private void ConsumeWcfRest()
    {
        string url = "http://something/MyWebsite/tagservice";

        Tag tag1 = new Tag() { ID = 1, TagName = "test1" };
        Tag tag2 = new Tag() { ID = 2, TagName = "test2" };

        HttpWebRequest req = HttpWebRequest.Create(url + "/tags/wrapped/1") as HttpWebRequest;
        req.Method = "POST";
        string content = "<DoSomethingWrapped xmlns='http://mytagservice'>";
        content = content + DoSerialize(tag1, "tag1");
        content = content + DoSerialize(tag2, "tag2");
        content = content + "</DoSomethingWrapped>";

        // .....
    }

    private string DoSerialize(object obj, string rootName)
    {
        System.Runtime.Serialization.DataContractSerializer se;
        if (string.IsNullOrEmpty(rootName))
            se = new System.Runtime.Serialization.DataContractSerializer(obj.GetType());
        else
            se = new System.Runtime.Serialization.DataContractSerializer(obj.GetType(), rootName, "");

        System.IO.MemoryStream ms = new System.IO.MemoryStream();
        se.WriteObject(ms, obj);
        ms.Position = 0;
        byte[] arr = new byte[ms.Length];
        ms.Read(arr, 0, Convert.ToInt32(ms.Length));
        return new System.Text.UTF8Encoding().GetString(arr);
    }

So basically he is using the normal DataContractSerializer to serialize each argument, then manually putting XML tags around that. It seems a little hacky, but it might work...

You might want to start decompiling the WCF libraries and see if you can find out how WCF does it in the first place.

share|improve this answer

Let me ask you a question back. Let's say you can get this working. What is the content-type of the POST request body?

You are abusing HTTP by trying to pretend that a POST can send two things. If you want to do what you are doing then why not use regular WCF service contracts. It is easy to send multiple parameters with those.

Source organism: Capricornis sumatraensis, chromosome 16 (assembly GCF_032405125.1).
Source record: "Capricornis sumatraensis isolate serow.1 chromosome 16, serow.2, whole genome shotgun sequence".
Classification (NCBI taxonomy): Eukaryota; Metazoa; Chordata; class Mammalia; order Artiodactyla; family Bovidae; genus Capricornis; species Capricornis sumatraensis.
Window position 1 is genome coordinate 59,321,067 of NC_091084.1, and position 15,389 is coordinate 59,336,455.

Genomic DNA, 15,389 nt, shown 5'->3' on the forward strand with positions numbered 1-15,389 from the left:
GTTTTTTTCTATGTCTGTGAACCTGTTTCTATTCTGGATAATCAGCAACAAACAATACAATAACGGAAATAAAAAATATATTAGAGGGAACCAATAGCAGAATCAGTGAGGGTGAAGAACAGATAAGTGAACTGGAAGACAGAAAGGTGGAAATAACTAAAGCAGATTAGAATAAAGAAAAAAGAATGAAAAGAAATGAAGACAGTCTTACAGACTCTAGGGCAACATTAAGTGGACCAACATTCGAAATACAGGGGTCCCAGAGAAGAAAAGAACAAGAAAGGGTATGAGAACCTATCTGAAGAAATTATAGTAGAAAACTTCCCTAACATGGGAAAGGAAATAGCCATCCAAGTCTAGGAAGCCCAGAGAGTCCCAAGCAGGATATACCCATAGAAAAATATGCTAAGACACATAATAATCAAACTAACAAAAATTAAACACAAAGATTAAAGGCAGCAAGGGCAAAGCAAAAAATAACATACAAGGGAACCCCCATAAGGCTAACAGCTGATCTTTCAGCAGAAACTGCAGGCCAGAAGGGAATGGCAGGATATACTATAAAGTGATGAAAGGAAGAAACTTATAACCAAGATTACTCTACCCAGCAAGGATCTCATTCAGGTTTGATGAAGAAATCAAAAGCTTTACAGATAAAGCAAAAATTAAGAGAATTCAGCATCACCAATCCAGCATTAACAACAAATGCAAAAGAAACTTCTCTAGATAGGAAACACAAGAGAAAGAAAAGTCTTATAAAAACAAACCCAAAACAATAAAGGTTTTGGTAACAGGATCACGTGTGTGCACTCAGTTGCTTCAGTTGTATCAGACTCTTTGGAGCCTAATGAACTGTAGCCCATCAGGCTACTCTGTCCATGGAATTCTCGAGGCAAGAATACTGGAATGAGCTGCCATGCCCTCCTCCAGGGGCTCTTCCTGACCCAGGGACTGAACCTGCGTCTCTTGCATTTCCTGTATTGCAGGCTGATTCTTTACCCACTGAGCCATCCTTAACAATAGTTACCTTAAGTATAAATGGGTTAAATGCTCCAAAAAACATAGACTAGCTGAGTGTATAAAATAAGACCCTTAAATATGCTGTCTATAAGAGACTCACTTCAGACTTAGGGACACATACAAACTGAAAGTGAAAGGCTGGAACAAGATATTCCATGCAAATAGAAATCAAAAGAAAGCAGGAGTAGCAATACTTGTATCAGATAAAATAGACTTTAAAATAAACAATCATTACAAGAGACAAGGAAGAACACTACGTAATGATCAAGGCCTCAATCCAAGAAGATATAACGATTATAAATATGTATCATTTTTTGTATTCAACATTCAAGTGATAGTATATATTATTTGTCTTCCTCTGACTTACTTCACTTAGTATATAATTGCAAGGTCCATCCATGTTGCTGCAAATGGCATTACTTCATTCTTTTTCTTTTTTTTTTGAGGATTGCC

The problem with System.ServiceModel.Web is that it only 90% decouples the client from WCF. Therefore to get things to really work properly you need WCF on the client side. At which point why not stick with regular WCF service contracts.

If you really want to use HTTP as it was intended, then use a technology that will help instead of hinder.

share|improve this answer
    
I think this is the second time you have told me to not use WCF :) I find that somewhat amusing. I appreciate your persistence. There are not multiple things getting posted in the POST body though, there is one element which is wrapped and decomposed on the server to multiple method parameters. – spoon16 Mar 12 '09 at 20:34
    
Also, I am using Silverlight and am using the DataContractSerializer because it's convenient, but I don't see how WCF requires the client to have WCF also in any way. A RESTful WCF endpoint is the same as any other RESTful endpoint. Right? – spoon16 Mar 12 '09 at 20:35
    
I'm not saying that it is not possible to create a non WCF client that will talk to a WCF service, however you will into many issues. Try posting a stream to a WCF endpoint. Try doing basic auth with a non windows user name. Try returning an error that is not the standard html page. – Darrel Miller Mar 12 '09 at 22:14
    
Maybe I just started with it too early. I was using the "REST Starter Kit" when it was called Biztalk services SDK in May 2007. Try controlling the format of a date parameter in a query string. Try supporting URLs with optional segments. My list of problems was endless. – Darrel Miller Mar 12 '09 at 22:19
    
Try XML responses with no namespaces. Try returning your own custom media type. For me there was friction at every step of the way. – Darrel Miller Mar 12 '09 at 22:21